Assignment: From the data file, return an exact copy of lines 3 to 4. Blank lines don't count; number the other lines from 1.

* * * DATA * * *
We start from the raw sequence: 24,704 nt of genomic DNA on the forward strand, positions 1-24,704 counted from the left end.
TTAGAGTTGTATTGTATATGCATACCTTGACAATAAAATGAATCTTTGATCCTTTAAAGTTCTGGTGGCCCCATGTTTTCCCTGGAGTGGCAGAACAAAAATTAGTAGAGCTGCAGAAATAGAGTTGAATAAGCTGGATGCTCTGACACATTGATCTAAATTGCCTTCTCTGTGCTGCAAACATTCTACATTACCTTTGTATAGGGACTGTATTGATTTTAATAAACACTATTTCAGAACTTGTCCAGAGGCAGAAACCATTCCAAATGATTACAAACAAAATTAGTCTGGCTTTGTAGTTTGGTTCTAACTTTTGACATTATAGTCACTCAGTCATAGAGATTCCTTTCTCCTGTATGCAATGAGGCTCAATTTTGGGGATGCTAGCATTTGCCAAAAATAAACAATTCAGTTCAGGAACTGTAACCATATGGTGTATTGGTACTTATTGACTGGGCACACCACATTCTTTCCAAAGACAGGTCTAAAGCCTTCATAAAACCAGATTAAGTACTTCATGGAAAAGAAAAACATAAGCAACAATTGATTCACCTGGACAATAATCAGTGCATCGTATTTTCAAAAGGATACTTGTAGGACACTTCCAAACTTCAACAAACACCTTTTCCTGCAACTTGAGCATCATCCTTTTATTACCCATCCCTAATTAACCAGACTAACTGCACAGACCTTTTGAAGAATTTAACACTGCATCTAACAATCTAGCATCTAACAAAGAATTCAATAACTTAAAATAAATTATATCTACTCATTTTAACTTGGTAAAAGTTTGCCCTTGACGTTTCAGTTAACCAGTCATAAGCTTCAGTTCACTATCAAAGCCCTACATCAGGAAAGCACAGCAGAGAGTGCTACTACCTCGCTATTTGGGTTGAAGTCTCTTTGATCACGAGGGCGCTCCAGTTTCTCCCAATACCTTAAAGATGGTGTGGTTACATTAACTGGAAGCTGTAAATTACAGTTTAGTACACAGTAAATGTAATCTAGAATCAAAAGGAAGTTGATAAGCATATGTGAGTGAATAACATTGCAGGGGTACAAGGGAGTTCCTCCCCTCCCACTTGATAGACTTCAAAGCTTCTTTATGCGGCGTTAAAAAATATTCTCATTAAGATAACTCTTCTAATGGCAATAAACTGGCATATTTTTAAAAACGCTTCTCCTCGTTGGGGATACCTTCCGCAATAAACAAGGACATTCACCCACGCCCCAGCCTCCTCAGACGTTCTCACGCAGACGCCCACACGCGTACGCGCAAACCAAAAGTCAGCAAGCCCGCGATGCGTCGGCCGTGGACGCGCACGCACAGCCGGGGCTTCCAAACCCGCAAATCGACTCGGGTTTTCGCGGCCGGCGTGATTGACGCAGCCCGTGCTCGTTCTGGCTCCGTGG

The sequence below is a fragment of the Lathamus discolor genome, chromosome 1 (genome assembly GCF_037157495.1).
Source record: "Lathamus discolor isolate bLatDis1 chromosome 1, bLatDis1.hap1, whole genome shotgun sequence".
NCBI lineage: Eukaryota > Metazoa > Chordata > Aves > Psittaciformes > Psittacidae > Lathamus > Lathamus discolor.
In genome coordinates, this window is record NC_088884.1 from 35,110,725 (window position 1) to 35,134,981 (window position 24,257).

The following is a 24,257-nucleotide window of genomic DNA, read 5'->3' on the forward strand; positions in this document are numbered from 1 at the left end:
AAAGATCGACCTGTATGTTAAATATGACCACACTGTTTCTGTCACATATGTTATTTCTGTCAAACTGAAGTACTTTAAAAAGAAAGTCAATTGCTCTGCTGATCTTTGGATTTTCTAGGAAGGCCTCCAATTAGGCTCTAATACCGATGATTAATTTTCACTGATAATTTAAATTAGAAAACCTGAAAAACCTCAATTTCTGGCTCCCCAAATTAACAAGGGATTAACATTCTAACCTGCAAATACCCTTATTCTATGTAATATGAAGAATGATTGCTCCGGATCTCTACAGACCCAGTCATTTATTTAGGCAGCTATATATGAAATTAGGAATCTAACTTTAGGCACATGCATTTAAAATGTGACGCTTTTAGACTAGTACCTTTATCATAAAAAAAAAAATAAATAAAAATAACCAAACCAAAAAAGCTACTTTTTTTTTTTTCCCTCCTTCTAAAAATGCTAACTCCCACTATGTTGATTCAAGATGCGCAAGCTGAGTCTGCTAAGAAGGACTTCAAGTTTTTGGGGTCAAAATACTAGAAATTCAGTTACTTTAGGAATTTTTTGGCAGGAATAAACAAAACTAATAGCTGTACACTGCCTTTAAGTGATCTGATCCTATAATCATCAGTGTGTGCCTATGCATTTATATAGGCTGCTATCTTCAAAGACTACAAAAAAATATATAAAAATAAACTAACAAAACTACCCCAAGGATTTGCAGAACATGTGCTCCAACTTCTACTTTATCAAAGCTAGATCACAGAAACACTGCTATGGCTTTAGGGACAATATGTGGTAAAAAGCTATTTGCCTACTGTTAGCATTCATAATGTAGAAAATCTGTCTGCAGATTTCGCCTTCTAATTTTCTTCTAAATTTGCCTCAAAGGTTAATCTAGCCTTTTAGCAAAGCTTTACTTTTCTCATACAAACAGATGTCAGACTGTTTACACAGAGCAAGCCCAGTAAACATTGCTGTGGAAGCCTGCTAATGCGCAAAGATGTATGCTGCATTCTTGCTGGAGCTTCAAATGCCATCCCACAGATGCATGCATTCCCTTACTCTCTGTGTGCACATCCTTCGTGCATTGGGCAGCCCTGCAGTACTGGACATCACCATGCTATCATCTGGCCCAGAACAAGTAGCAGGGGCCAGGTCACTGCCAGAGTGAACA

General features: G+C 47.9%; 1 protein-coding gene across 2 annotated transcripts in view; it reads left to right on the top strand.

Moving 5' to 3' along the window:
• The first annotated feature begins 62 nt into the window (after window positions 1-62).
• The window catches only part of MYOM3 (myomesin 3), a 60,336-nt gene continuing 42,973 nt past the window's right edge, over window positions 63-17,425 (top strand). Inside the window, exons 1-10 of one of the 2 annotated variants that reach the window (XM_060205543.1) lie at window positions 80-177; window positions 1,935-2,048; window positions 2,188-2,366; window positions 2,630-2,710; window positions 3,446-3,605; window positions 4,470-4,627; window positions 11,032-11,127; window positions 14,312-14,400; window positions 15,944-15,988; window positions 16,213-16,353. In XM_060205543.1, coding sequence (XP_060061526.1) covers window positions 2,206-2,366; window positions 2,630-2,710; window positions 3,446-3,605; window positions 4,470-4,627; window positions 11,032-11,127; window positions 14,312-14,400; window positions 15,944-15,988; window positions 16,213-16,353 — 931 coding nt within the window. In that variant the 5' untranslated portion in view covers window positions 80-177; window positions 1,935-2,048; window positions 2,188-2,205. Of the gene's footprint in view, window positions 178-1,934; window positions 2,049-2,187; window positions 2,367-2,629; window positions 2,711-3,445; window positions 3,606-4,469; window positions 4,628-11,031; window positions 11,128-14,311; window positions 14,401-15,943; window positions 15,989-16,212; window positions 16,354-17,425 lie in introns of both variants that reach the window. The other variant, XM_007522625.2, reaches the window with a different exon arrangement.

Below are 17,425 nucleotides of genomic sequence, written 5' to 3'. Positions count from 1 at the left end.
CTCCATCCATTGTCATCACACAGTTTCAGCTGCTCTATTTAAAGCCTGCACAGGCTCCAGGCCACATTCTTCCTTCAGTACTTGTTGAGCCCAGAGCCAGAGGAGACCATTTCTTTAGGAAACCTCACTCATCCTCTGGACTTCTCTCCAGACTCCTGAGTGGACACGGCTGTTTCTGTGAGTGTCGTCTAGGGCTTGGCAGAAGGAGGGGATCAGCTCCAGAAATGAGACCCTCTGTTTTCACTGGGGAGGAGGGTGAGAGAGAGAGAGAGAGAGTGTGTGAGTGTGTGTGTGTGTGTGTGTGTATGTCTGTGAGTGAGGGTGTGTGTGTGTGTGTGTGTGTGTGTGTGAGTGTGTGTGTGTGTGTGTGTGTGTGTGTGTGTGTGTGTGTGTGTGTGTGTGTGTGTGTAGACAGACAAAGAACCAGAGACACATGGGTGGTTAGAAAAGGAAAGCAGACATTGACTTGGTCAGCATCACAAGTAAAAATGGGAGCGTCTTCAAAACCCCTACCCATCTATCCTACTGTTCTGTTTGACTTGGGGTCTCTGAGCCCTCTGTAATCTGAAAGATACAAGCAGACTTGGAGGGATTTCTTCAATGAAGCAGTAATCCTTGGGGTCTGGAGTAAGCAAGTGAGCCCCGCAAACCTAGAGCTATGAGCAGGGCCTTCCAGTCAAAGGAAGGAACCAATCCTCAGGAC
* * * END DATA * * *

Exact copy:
The sequence below is a fragment of the Lathamus discolor genome, chromosome 1 (genome assembly GCF_037157495.1).
Source record: "Lathamus discolor isolate bLatDis1 chromosome 1, bLatDis1.hap1, whole genome shotgun sequence".